227 Articles


3 years Ago

Svelte vs. React (overselling a framework as a revolution)

Published by marco on

I’ve just read about a web framework called Svelte in the post Virtual DOM is pure overhead. I think the product itself sounds interesting, but that the author uses unnecessarily misleading arguments.

From what I gather, Svelte is a compile-time reconciliation generator for JSX/TSX components. This pre-calculated generator applies changes to the DOM without needing a virtual DOM and without real-time diffing or reconciliation. That is, instead of having real-time calculation, with possible... [More]

Why use an IOC? (hint: testing)

Published by marco on

Inversion of Control Pattern

The IOC pattern is the [I] in SOLID. It stands for “Inversion of Control”.

In order to make good use of this pattern, an application should adhere to the following rules:

  • Prefers composition over inheritance, exposing clear dependencies
  • Refers to dependencies via interface or protocol types with as small a surface area as possible Obtains dependencies through injection, preferably in the constructor

Components built in this manner are agnostic in their... [More]

Using Unity, Collab and Git

Published by marco on

If you’re familiar with the topic, you might be recoiling in horror. It would be unclear, though, whether you’re recoiling from the “using Collab” part or the “using Collab with Git” part.

Neither is as straightforward as I’d hoped.

tl;dr: If you have to use Collab with Unity, but want to back it up with Git, disable core.autocrlf[1] and add * -text to the .gitattributes.

Collab’s Drawbacks

Collab is the source-control system integrated into the Unity IDE.

It was built for designers to be... [More]

Finding deep assembly dependencies

Published by marco on

Quino contains a Sandbox in the main solution that lets us test a lot of the Quino subsystems in real-world conditions. The Sandbox has several application targets:

  • WPF
  • Winform
  • Remote Data Server
  • WebAPI Server
  • Console

The targets that connect directly to a database (e.g. WPF, Winform) were using the PostgreSql driver by default. I wanted to configure all Sandbox applications to be easily configurable to run with SqlServer.

Just add the driver, right?

This is pretty straightforward for a... [More]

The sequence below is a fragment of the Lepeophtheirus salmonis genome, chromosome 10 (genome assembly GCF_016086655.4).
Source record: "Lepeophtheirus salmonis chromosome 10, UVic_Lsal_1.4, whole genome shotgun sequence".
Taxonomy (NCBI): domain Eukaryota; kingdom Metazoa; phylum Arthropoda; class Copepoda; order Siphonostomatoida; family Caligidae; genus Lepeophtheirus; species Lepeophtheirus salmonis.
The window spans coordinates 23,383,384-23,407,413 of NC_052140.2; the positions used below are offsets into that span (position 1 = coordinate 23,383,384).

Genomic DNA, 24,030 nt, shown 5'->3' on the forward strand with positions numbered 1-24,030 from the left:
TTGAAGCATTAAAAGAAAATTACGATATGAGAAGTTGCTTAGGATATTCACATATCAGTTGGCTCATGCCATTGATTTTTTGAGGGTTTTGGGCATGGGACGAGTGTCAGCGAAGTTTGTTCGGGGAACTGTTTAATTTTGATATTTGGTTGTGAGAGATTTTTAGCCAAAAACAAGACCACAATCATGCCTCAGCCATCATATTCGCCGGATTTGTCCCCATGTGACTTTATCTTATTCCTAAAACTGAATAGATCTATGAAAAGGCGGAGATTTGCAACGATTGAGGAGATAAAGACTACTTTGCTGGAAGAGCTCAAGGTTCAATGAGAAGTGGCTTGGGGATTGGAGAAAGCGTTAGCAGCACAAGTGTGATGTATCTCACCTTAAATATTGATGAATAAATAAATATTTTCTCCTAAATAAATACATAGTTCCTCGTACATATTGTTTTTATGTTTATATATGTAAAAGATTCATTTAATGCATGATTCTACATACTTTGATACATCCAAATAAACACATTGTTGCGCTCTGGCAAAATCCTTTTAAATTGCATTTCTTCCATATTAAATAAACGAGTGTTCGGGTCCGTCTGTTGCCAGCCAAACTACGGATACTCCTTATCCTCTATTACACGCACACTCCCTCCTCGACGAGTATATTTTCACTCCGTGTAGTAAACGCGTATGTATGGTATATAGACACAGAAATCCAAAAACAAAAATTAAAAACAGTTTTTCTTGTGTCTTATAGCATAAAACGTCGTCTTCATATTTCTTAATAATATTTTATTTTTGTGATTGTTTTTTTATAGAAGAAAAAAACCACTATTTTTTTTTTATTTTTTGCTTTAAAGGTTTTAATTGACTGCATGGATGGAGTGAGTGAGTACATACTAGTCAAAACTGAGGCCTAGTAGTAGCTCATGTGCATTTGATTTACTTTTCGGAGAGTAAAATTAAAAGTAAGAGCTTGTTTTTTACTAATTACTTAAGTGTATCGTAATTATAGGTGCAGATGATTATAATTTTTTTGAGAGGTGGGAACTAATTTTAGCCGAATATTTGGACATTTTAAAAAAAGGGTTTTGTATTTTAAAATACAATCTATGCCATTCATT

QQL: A Query Language for Quino

Published by marco on

In late 2011 and early 2012, Encodo designed a querying language for Quino. Quino has an ORM that, combined with .NET Linq provides a powerful querying interface for developers. QQL is a DSL that brings this power to non-developers.

QQL never made it to implementation—only specification. In the meantime, the world moved on and we have common, generic querying APIs like OData. The time for QQL is past, but the specification is still an interesting artifact, in its own right.

Who knows? Maybe... [More]

Breaking Changes in C#

Published by marco on

Due to the nature of the language, there are some API changes that almost inevitably lead to breaking changes in C#.

Change constructor parameters

While you can easily make another constructor, marking the old one(s) as obsolete, if you use an IOC that allows only a single public constructor, you’re forced to either

  • remove the obsolete constructor or
  • mark the obsolete constructor as protected.

In either case, the user has a compile error.

Virtual methods/Interfaces

There are several... [More]

Version numbers in .NET Projects

Published by marco on

Any software product should have a version number. This article will answer the following questions about how Encodo works with them.

  • How do we choose a version number?
  • What parts does a version number have?
  • What do these parts mean?
  • How do different stakeholders interpret the number?
  • What conventions exist for choosing numbers?
  • Who chooses and sets these parts?


In decreasing order of expected expertise,

  • Developers: Writes the software; may *change* version numbers
  • Testers:... [More]

v6.0: .NET Standard & Authentication

Published by marco on

Note: this article was originally published at at the end of October, 2018.

The summary below describes major new features, items of note and breaking changes.

The links above require a login.


At long last, Quino enters the world of .NET Standard and .NET Core. Libraries target .NET Standard 2.0, which means they can all be used with any .NET runtime... [More]

Learning Quino: a roadmap for documentation and tutorials

Published by marco on

Note: this article was originally published at in July, 2018.

In recent articles, we outlined a roadmap to .NET Standard and .NET Core and a roadmap for deployment and debugging. These two roadmaps taken together illustrate our plans to extend as much of Quino as possible to other platforms (.NET Standard/Core) and to make development with Quino as convenient as possible (getting/upgrading/debugging).

To round it off, we’ve made good progress on another vital piece of any... [More]

Delivering Quino: a roadmap for deployment

Published by marco on

Note: this article was originally published at in July, 2018.

In a recent article, we outlined a roadmap to .NET Standard and .NET Core. We’ve made really good progress on that front: we have a branch of Quino-Standard that targets .NET Standard for class libraries and .NET Core for utilities and tests. So far, we’ve smoke-tested these packages with Quino-WebApi. Our next steps there are to convert Quino-WebApi to .NET Standard and .NET Core as well. We’ll let you know when it’s... [More]

Removing unwanted references to .NET 4.6.1 from web applications

Published by marco on